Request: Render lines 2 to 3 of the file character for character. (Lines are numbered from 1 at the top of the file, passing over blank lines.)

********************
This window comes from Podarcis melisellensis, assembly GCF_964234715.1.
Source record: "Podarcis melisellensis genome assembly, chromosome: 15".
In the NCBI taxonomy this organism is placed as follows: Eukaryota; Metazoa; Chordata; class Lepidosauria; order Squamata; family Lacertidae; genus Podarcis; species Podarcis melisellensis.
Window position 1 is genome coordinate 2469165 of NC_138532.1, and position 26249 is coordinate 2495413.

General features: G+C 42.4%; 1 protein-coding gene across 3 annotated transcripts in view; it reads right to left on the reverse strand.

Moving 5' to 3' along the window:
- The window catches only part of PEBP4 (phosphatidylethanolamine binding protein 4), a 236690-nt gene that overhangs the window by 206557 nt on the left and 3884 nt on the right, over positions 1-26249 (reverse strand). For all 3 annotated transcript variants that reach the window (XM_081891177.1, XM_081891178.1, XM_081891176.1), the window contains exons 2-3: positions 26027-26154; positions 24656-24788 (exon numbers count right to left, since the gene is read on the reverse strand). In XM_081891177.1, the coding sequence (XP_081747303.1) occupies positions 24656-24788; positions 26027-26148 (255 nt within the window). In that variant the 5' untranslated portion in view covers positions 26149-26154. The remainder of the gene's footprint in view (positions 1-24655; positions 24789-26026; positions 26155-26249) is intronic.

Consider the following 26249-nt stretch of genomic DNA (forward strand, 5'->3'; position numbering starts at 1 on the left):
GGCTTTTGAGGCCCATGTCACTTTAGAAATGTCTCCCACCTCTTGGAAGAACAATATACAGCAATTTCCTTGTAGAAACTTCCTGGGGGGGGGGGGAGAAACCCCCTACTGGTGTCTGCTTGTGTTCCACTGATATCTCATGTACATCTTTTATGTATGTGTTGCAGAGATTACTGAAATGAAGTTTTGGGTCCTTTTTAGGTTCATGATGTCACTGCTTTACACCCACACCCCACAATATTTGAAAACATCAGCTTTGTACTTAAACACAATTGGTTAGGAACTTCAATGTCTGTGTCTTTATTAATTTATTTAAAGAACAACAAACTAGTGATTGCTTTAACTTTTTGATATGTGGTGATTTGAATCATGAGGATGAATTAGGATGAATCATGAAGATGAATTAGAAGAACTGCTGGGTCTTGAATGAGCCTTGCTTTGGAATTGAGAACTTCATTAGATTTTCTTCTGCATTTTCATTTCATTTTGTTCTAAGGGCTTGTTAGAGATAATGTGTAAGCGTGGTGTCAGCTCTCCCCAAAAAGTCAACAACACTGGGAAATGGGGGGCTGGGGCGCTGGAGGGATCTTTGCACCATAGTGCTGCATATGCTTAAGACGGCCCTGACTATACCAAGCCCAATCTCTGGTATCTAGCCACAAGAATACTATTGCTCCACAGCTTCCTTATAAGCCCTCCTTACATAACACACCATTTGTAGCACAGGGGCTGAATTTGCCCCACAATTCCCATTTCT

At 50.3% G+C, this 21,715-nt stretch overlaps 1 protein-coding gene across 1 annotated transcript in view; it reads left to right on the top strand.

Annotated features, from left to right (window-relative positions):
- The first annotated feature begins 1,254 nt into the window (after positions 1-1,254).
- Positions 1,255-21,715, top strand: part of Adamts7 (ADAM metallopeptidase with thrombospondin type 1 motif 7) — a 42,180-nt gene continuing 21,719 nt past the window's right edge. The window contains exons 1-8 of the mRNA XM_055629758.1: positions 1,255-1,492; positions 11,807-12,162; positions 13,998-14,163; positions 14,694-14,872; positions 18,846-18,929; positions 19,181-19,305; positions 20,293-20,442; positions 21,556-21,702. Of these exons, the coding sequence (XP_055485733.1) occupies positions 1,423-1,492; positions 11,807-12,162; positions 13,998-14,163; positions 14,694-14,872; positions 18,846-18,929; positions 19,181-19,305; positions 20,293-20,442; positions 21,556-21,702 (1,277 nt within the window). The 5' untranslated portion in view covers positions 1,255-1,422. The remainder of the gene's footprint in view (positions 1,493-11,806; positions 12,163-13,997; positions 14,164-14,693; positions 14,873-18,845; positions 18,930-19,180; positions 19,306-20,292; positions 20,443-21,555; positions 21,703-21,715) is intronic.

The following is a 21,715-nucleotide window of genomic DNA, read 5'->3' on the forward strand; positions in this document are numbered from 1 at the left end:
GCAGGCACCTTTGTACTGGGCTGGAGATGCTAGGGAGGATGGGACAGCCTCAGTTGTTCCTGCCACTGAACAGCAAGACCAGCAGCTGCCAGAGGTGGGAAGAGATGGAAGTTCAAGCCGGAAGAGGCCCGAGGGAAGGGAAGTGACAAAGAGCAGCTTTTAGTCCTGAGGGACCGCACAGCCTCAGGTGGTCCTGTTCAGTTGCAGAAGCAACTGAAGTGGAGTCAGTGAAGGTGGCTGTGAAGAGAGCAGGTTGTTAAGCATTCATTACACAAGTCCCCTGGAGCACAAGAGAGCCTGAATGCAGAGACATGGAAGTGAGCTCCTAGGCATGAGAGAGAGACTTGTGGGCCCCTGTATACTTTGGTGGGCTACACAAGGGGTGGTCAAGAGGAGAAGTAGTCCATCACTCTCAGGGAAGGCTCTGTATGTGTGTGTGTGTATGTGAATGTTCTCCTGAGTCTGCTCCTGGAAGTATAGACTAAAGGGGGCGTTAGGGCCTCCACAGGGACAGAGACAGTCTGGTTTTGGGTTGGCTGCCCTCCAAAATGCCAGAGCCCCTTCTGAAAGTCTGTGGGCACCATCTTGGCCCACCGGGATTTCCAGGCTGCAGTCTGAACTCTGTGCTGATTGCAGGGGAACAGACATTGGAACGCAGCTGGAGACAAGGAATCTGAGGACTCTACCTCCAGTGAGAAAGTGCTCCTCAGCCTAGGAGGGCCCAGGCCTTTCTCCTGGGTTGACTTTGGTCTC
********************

Source record: "Podarcis melisellensis genome assembly, chromosome: 15".
In the NCBI taxonomy this organism is placed as follows: Eukaryota; Metazoa; Chordata; class Lepidosauria; order Squamata; family Lacertidae; genus Podarcis; species Podarcis melisellensis.